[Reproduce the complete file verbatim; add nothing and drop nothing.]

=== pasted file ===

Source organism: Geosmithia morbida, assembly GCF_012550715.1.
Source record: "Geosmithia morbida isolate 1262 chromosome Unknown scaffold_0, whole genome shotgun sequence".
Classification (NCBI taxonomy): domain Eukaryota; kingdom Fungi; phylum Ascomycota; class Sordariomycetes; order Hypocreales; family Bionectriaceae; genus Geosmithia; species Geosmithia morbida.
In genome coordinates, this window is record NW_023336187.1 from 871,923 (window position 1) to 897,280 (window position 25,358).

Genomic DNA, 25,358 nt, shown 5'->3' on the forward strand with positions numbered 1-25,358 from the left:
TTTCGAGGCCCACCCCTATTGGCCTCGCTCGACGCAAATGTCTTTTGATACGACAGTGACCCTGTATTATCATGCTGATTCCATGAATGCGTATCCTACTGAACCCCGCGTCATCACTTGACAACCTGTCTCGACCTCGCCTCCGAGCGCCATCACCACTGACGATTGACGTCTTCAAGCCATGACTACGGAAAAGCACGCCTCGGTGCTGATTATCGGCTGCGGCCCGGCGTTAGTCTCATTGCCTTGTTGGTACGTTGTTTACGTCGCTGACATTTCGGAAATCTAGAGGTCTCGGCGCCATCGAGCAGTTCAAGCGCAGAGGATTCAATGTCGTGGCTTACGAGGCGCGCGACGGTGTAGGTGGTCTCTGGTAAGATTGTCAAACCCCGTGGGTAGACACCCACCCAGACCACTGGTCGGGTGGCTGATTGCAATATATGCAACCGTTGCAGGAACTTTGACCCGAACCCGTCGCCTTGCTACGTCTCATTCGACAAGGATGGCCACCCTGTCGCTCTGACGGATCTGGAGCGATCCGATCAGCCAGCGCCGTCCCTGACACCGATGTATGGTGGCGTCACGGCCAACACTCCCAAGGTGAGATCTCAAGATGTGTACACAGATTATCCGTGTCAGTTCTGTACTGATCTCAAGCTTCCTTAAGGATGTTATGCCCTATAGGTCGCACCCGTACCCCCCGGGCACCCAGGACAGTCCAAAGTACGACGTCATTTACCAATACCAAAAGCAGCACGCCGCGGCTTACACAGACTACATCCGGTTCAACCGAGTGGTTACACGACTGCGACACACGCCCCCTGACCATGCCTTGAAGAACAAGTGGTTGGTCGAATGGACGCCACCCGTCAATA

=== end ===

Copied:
Source organism: Geosmithia morbida, assembly GCF_012550715.1.
Source record: "Geosmithia morbida isolate 1262 chromosome Unknown scaffold_0, whole genome shotgun sequence".
Classification (NCBI taxonomy): domain Eukaryota; kingdom Fungi; phylum Ascomycota; class Sordariomycetes; order Hypocreales; family Bionectriaceae; genus Geosmithia; species Geosmithia morbida.
In genome coordinates, this window is record NW_023336187.1 from 871,923 (window position 1) to 897,280 (window position 25,358).

Genomic DNA, 25,358 nt, shown 5'->3' on the forward strand with positions numbered 1-25,358 from the left:
TTTCGAGGCCCACCCCTATTGGCCTCGCTCGACGCAAATGTCTTTTGATACGACAGTGACCCTGTATTATCATGCTGATTCCATGAATGCGTATCCTACTGAACCCCGCGTCATCACTTGACAACCTGTCTCGACCTCGCCTCCGAGCGCCATCACCACTGACGATTGACGTCTTCAAGCCATGACTACGGAAAAGCACGCCTCGGTGCTGATTATCGGCTGCGGCCCGGCGTTAGTCTCATTGCCTTGTTGGTACGTTGTTTACGTCGCTGACATTTCGGAAATCTAGAGGTCTCGGCGCCATCGAGCAGTTCAAGCGCAGAGGATTCAATGTCGTGGCTTACGAGGCGCGCGACGGTGTAGGTGGTCTCTGGTAAGATTGTCAAACCCCGTGGGTAGACACCCACCCAGACCACTGGTCGGGTGGCTGATTGCAATATATGCAACCGTTGCAGGAACTTTGACCCGAACCCGTCGCCTTGCTACGTCTCATTCGACAAGGATGGCCACCCTGTCGCTCTGACGGATCTGGAGCGATCCGATCAGCCAGCGCCGTCCCTGACACCGATGTATGGTGGCGTCACGGCCAACACTCCCAAGGTGAGATCTCAAGATGTGTACACAGATTATCCGTGTCAGTTCTGTACTGATCTCAAGCTTCCTTAAGGATGTTATGCCCTATAGGTCGCACCCGTACCCCCCGGGCACCCAGGACAGTCCAAAGTACGACGTCATTTACCAATACCAAAAGCAGCACGCCGCGGCTTACACAGACTACATCCGGTTCAACCGAGTGGTTACACGACTGCGACACACGCCCCCTGACCATGCCTTGAAGAACAAGTGGTTGGTCGAATGGACGCCACCCGTCAATA